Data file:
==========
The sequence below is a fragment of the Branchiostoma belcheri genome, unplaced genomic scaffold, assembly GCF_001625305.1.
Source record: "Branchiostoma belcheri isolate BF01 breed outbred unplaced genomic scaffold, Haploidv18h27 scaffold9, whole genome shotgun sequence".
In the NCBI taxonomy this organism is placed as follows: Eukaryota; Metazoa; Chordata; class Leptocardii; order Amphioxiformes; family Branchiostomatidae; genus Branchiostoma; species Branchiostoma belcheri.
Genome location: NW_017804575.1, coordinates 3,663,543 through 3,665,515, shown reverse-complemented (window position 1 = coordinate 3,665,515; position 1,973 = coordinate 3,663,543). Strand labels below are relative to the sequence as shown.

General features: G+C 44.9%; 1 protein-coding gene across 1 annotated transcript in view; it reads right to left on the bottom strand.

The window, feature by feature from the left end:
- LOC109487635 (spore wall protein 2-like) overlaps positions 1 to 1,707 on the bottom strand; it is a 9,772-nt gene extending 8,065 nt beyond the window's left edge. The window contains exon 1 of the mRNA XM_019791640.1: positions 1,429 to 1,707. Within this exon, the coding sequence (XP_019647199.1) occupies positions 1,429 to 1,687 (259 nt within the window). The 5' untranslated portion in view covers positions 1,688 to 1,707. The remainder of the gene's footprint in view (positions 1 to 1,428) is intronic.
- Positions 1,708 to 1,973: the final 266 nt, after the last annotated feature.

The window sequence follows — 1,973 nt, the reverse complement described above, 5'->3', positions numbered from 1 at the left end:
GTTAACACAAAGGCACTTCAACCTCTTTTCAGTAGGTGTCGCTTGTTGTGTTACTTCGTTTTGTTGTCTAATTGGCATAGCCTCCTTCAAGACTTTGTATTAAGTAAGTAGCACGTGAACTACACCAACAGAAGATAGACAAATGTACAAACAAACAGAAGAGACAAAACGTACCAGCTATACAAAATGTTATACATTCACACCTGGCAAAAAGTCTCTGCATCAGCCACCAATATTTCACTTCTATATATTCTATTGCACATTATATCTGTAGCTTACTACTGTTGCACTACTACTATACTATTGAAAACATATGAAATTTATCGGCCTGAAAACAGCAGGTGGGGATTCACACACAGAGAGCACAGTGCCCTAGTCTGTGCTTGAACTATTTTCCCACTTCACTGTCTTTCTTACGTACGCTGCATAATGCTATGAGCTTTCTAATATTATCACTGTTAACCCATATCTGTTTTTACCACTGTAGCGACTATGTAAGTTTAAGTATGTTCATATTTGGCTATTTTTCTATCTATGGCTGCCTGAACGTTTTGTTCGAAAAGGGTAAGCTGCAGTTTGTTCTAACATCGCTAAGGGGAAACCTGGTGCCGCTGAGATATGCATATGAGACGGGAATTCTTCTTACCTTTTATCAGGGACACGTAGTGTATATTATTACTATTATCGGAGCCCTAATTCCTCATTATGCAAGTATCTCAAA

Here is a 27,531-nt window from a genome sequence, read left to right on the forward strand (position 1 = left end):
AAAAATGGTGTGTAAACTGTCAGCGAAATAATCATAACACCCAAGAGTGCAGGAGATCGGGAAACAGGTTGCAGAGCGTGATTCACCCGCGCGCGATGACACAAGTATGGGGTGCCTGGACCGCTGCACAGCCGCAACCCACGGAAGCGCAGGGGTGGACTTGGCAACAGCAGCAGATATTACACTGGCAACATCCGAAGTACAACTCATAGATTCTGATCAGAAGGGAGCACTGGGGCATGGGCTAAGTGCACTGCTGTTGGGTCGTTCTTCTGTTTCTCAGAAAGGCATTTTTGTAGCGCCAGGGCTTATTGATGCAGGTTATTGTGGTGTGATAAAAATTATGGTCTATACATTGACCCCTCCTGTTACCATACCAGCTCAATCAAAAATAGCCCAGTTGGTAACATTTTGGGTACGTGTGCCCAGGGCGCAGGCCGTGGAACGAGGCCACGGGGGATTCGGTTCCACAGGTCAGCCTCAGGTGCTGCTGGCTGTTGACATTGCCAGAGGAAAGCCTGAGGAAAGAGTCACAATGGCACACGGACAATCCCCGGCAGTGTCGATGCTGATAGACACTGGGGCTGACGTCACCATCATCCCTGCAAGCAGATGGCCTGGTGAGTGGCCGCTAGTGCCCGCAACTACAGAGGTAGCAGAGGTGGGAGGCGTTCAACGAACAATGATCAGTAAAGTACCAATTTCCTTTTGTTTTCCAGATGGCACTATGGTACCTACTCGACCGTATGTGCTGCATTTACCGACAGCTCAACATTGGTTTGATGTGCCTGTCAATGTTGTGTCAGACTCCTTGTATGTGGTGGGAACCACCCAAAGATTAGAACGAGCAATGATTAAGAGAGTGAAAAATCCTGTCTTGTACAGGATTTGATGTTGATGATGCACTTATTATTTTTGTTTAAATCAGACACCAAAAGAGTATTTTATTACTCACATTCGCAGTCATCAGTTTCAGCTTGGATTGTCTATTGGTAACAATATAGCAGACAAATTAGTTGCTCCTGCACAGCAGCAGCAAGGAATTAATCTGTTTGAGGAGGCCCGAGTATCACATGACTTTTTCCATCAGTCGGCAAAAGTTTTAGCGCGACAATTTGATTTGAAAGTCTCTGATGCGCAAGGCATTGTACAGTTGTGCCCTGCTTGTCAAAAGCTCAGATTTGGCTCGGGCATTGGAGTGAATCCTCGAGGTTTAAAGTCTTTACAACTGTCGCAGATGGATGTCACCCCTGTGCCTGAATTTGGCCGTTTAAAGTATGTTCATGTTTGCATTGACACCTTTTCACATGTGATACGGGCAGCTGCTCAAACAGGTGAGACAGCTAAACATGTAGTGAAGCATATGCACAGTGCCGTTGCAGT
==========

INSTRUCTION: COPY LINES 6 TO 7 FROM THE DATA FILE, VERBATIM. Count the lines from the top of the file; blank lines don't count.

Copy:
The window, feature by feature from the left end:
- LOC109487635 (spore wall protein 2-like) overlaps positions 1 to 1,707 on the bottom strand; it is a 9,772-nt gene extending 8,065 nt beyond the window's left edge. The window contains exon 1 of the mRNA XM_019791640.1: positions 1,429 to 1,707. Within this exon, the coding sequence (XP_019647199.1) occupies positions 1,429 to 1,687 (259 nt within the window). The 5' untranslated portion in view covers positions 1,688 to 1,707. The remainder of the gene's footprint in view (positions 1 to 1,428) is intronic.